Recording information: 4220 Feng Shui Studios, Hollywood, CA; Lyttleton Carter, Instrument Zoo, Los Angeles, CA.
Photographers: Tai Linzie; Dove Shore.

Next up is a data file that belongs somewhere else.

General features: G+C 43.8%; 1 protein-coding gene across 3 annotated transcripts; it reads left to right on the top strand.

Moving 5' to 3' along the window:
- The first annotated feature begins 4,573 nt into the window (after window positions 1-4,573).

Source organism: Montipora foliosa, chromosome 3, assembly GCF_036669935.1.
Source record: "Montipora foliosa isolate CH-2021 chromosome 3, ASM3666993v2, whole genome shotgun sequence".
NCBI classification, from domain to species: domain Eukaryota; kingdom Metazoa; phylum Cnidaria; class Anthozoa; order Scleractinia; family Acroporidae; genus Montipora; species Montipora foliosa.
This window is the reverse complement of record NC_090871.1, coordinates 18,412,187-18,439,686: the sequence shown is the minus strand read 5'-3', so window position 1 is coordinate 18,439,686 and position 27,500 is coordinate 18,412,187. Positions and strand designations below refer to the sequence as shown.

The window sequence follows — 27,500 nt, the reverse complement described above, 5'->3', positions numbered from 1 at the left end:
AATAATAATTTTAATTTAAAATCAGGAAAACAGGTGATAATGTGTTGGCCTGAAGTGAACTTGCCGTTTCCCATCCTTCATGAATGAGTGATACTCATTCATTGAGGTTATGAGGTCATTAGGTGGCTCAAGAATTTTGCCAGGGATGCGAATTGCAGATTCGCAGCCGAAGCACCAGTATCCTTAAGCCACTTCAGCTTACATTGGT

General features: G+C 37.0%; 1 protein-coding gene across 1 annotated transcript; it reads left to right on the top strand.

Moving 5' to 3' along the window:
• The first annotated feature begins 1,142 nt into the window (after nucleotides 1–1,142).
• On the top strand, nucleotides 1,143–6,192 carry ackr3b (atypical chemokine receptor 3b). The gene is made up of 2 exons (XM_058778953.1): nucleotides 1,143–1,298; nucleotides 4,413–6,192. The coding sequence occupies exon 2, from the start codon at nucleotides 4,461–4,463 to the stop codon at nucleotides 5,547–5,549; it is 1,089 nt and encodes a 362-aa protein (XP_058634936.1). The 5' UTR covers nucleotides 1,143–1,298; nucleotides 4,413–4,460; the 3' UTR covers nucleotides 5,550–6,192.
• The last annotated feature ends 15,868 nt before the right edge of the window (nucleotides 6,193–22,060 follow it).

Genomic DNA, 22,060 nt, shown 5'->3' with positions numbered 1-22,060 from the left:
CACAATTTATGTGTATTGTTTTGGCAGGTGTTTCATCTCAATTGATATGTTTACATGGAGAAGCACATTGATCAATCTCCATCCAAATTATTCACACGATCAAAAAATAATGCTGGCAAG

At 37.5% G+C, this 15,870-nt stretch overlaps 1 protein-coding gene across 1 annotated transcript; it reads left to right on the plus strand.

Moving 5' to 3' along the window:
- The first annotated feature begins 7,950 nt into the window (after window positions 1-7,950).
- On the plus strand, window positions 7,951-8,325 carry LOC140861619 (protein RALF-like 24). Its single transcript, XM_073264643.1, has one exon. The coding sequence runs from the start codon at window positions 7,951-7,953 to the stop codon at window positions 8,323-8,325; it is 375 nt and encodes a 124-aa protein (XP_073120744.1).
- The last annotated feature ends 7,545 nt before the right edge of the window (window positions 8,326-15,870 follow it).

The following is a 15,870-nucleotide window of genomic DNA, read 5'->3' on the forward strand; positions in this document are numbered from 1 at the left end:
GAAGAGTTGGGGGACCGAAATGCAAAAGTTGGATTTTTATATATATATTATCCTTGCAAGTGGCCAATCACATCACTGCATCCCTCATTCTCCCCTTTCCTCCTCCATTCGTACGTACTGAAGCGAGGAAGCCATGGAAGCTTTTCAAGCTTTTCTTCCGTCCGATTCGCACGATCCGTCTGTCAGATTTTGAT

When the O'Jays-sampling, Common-featuring "X.O.X." was released by Def Jam in 2013, Elijah Blake was a rather new name in R&B. The young man behind that alias, born Sean Fenton and also known as Redd Stylez, had been around for several years, however, as a songwriter and artist. At that moment, his greatest accomplishment was the co-composition of "Climax," a number one R&B hit that earned Usher a Grammy for Best R&B Performance. Blake also had a hand in Marsha Ambrosius' "Cold War," an excellent non-album track that should have been as popular as later Tamar Braxton hit "Love and War." Over two years in the making, Shadows & Diamonds also follows an appearance on Common's Nobody's Smiling, an introductory 2014 EP titled Drift, and additional material written for Trey Songz, Keyshia Cole, and Rihanna, among others. Blake is called upon to pen hits, and is signed to Def Jam, so his solo work here is naturally heavy on the type of blunt, brow-raising, dramatic content heard on high-wattage radio stations. Superficial relationships and intoxication fuel much of it. His girlfriend walks in on him cheating with his ex, then snags her ("The Otherside"). Perhaps said ex had bailed after she was asked to keep her mouth shut and spread her legs ("I Just Wanna..."). Later on, a faltering relationship -- or the condition in which it exists -- is likened to the final battle between good and evil ("Armageddon"). For all its traits that are standard for mid-2010s pop-R&B, Shadows & Diamonds is one of the more promising debuts in its field. Blake can tell a story and isn't above humbling himself, and he's equipped with a voice that can express anguish and delight with small changes in inflection. Another quality that makes this album distinct is an uncommon combination of slightly gritty sonics and reverb heard within many of the tracks. There's more to appreciate here than what's on the surface. ~ Andy Kellman